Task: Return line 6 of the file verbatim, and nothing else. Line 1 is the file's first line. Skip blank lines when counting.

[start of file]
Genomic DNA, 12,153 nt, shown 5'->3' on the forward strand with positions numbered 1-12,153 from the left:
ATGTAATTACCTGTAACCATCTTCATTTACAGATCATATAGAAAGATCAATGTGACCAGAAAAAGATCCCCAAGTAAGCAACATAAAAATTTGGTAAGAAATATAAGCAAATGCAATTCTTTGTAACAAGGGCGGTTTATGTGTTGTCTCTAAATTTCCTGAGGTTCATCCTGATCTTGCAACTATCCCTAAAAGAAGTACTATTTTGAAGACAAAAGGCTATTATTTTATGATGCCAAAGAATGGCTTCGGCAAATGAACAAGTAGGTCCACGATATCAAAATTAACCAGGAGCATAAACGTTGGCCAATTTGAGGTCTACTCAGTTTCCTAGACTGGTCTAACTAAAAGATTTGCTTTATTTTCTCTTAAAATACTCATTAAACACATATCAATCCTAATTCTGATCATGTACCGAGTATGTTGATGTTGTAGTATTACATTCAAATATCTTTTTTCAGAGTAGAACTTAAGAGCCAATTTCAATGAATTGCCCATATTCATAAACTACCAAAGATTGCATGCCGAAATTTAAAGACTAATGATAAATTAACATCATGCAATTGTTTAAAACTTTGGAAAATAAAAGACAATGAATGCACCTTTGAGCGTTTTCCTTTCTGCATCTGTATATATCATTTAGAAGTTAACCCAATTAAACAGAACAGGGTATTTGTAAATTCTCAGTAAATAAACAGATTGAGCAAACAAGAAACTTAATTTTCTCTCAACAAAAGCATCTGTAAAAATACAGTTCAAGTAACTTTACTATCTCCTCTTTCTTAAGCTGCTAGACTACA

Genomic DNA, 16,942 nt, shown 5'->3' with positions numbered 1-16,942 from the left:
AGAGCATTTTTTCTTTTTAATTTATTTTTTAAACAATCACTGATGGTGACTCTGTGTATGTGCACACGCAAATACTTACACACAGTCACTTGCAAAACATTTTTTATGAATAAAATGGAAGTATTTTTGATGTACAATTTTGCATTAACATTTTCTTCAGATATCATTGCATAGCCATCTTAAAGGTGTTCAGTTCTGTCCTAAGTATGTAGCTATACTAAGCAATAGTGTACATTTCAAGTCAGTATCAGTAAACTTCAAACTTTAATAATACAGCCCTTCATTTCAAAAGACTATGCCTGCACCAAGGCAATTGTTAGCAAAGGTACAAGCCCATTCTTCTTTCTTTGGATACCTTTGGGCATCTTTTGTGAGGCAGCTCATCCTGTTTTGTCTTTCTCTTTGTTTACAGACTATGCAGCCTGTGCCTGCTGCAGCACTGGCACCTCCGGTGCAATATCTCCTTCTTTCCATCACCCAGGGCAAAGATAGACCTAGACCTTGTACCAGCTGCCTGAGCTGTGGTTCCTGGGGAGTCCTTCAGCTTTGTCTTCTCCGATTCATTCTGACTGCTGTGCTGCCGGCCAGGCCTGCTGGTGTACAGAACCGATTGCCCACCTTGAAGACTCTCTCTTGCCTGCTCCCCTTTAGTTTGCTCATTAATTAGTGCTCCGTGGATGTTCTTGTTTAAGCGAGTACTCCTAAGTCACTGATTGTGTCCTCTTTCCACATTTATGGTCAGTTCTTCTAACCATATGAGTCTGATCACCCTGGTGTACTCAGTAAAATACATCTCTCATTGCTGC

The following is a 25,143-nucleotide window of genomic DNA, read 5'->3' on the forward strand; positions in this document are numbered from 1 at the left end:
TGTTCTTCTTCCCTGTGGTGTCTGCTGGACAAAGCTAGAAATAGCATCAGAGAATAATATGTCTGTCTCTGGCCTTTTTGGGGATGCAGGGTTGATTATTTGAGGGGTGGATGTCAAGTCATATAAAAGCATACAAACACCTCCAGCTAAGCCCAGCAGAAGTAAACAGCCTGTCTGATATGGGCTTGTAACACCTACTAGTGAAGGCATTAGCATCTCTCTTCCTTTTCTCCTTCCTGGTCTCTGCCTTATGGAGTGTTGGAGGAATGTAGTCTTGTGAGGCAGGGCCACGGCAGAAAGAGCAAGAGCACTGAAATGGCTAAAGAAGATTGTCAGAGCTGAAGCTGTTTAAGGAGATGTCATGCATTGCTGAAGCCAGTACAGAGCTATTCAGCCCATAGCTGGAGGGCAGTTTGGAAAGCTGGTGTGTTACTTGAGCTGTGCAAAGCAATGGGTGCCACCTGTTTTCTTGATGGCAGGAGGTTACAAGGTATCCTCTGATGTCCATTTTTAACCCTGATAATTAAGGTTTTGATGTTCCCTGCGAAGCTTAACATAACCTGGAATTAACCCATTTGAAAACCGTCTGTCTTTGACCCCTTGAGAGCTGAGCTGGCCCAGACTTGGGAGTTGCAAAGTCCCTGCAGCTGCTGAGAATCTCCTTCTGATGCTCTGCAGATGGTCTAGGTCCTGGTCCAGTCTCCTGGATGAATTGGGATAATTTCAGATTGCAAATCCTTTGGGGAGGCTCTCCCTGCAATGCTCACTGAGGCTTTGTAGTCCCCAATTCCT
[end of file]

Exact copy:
TGTTCTTCTTCCCTGTGGTGTCTGCTGGACAAAGCTAGAAATAGCATCAGAGAATAATATGTCTGTCTCTGGCCTTTTTGGGGATGCAGGGTTGATTATTTGAGGGGTGGATGTCAAGTCATATAAAAGCATACAAACACCTCCAGCTAAGCCCAGCAGAAGTAAACAGCCTGTCTGATATGGGCTTGTAACACCTACTAGTGAAGGCATTAGCATCTCTCTTCCTTTTCTCCTTCCTGGTCTCTGCCTTATGGAGTGTTGGAGGAATGTAGTCTTGTGAGGCAGGGCCACGGCAGAAAGAGCAAGAGCACTGAAATGGCTAAAGAAGATTGTCAGAGCTGAAGCTGTTTAAGGAGATGTCATGCATTGCTGAAGCCAGTACAGAGCTATTCAGCCCATAGCTGGAGGGCAGTTTGGAAAGCTGGTGTGTTACTTGAGCTGTGCAAAGCAATGGGTGCCACCTGTTTTCTTGATGGCAGGAGGTTACAAGGTATCCTCTGATGTCCATTTTTAACCCTGATAATTAAGGTTTTGATGTTCCCTGCGAAGCTTAACATAACCTGGAATTAACCCATTTGAAAACCGTCTGTCTTTGACCCCTTGAGAGCTGAGCTGGCCCAGACTTGGGAGTTGCAAAGTCCCTGCAGCTGCTGAGAATCTCCTTCTGATGCTCTGCAGATGGTCTAGGTCCTGGTCCAGTCTCCTGGATGAATTGGGATAATTTCAGATTGCAAATCCTTTGGGGAGGCTCTCCCTGCAATGCTCACTGAGGCTTTGTAGTCCCCAATTCCT